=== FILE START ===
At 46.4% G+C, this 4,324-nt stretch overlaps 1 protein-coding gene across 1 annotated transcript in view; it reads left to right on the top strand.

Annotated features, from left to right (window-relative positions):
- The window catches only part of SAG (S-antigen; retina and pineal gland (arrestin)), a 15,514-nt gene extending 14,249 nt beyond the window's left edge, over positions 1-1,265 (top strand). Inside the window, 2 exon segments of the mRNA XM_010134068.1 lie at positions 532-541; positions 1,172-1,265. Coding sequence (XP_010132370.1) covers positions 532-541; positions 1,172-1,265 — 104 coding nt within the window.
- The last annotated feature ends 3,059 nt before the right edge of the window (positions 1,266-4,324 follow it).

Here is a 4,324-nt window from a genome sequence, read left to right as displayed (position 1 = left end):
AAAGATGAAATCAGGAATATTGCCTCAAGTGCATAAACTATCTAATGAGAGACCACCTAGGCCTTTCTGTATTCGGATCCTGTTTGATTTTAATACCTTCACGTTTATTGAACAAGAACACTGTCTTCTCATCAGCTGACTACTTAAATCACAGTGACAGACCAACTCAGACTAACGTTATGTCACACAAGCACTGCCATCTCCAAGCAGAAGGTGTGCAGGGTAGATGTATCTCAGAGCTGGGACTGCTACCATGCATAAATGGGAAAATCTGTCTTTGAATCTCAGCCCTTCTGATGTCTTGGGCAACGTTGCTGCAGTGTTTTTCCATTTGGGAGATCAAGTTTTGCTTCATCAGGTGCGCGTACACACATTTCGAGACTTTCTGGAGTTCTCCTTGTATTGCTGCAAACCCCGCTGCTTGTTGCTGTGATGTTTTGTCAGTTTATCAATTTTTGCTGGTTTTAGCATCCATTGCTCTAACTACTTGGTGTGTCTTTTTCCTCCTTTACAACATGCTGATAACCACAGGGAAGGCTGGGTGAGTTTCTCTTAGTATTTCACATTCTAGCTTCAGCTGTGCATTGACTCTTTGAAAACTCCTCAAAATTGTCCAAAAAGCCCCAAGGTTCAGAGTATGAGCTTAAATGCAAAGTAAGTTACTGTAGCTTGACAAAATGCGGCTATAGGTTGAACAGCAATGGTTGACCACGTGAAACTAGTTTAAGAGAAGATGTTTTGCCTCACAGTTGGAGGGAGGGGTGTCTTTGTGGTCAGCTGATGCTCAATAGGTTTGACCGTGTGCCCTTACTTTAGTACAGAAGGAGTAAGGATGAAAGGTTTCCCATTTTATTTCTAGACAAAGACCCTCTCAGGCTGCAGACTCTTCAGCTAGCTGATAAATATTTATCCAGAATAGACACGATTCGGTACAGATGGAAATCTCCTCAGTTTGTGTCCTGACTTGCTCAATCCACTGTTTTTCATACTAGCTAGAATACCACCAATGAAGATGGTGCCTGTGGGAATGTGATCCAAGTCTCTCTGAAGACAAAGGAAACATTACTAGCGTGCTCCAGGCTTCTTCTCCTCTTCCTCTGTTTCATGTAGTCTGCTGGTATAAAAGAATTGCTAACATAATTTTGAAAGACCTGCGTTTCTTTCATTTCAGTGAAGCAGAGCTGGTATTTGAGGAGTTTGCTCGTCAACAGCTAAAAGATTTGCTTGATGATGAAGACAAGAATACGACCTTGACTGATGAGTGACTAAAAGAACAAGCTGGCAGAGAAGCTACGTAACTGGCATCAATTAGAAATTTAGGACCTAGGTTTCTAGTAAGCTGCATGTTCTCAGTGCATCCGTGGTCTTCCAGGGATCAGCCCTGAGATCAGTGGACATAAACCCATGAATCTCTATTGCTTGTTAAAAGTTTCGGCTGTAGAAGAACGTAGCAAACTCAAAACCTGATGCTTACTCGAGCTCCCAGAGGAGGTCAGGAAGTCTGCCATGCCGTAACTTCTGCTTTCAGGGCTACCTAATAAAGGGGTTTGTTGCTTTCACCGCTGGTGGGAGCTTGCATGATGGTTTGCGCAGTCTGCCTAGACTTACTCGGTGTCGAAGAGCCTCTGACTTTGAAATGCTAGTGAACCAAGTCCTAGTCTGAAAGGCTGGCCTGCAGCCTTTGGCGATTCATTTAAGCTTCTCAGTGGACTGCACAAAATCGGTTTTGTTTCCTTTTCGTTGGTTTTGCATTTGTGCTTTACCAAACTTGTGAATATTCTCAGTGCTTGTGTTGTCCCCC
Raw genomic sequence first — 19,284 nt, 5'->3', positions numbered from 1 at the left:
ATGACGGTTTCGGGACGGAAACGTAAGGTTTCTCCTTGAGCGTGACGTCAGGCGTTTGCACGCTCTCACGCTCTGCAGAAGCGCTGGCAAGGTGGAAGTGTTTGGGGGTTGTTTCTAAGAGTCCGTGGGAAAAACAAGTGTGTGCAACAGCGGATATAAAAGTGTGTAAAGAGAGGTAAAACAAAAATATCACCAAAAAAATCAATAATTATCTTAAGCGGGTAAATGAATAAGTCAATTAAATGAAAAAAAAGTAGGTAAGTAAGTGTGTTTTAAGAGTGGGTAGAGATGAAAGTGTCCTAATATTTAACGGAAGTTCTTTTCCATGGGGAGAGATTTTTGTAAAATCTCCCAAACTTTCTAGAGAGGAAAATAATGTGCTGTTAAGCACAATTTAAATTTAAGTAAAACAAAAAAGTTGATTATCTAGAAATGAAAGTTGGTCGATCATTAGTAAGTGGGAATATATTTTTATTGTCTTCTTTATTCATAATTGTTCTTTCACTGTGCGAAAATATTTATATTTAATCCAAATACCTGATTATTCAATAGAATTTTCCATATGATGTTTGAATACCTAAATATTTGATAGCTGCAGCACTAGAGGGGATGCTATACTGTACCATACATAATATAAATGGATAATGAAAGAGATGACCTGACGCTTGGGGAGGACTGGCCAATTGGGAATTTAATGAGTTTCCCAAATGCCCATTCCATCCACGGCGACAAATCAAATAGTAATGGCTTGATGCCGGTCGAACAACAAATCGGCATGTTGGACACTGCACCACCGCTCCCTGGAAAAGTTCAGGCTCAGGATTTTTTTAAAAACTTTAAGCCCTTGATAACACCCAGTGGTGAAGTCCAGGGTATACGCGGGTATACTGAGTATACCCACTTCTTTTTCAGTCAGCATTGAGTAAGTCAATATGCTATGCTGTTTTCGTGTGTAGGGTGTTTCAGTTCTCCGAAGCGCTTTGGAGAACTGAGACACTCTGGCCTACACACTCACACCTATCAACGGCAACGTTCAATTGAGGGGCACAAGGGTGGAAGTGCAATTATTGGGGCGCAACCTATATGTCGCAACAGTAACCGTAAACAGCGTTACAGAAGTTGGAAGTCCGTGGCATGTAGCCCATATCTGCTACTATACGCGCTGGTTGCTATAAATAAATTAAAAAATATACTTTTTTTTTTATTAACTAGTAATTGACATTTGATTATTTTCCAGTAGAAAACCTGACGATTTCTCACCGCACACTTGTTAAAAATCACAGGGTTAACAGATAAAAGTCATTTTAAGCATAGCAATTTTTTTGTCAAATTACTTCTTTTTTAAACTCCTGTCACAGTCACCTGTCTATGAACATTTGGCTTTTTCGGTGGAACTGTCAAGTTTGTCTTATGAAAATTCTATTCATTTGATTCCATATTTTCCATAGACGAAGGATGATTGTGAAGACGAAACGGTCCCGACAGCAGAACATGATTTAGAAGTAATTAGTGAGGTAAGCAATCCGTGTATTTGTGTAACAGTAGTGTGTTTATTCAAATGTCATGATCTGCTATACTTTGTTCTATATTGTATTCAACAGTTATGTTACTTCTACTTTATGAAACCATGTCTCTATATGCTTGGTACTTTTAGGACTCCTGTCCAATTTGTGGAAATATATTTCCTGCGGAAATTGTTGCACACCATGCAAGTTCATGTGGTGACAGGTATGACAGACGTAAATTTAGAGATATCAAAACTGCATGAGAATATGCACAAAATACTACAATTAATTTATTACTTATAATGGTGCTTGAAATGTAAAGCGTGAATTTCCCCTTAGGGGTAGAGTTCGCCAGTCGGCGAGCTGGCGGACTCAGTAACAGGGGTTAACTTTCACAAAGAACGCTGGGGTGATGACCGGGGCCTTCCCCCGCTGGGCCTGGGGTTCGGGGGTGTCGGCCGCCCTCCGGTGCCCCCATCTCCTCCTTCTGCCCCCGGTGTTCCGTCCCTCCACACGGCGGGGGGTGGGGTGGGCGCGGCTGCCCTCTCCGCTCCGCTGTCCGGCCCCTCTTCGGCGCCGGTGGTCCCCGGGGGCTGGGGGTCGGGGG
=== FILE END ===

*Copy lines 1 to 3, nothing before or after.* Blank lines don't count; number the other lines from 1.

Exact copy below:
At 46.4% G+C, this 4,324-nt stretch overlaps 1 protein-coding gene across 1 annotated transcript in view; it reads left to right on the top strand.

Annotated features, from left to right (window-relative positions):
- The window catches only part of SAG (S-antigen; retina and pineal gland (arrestin)), a 15,514-nt gene extending 14,249 nt beyond the window's left edge, over positions 1-1,265 (top strand). Inside the window, 2 exon segments of the mRNA XM_010134068.1 lie at positions 532-541; positions 1,172-1,265. Coding sequence (XP_010132370.1) covers positions 532-541; positions 1,172-1,265 — 104 coding nt within the window.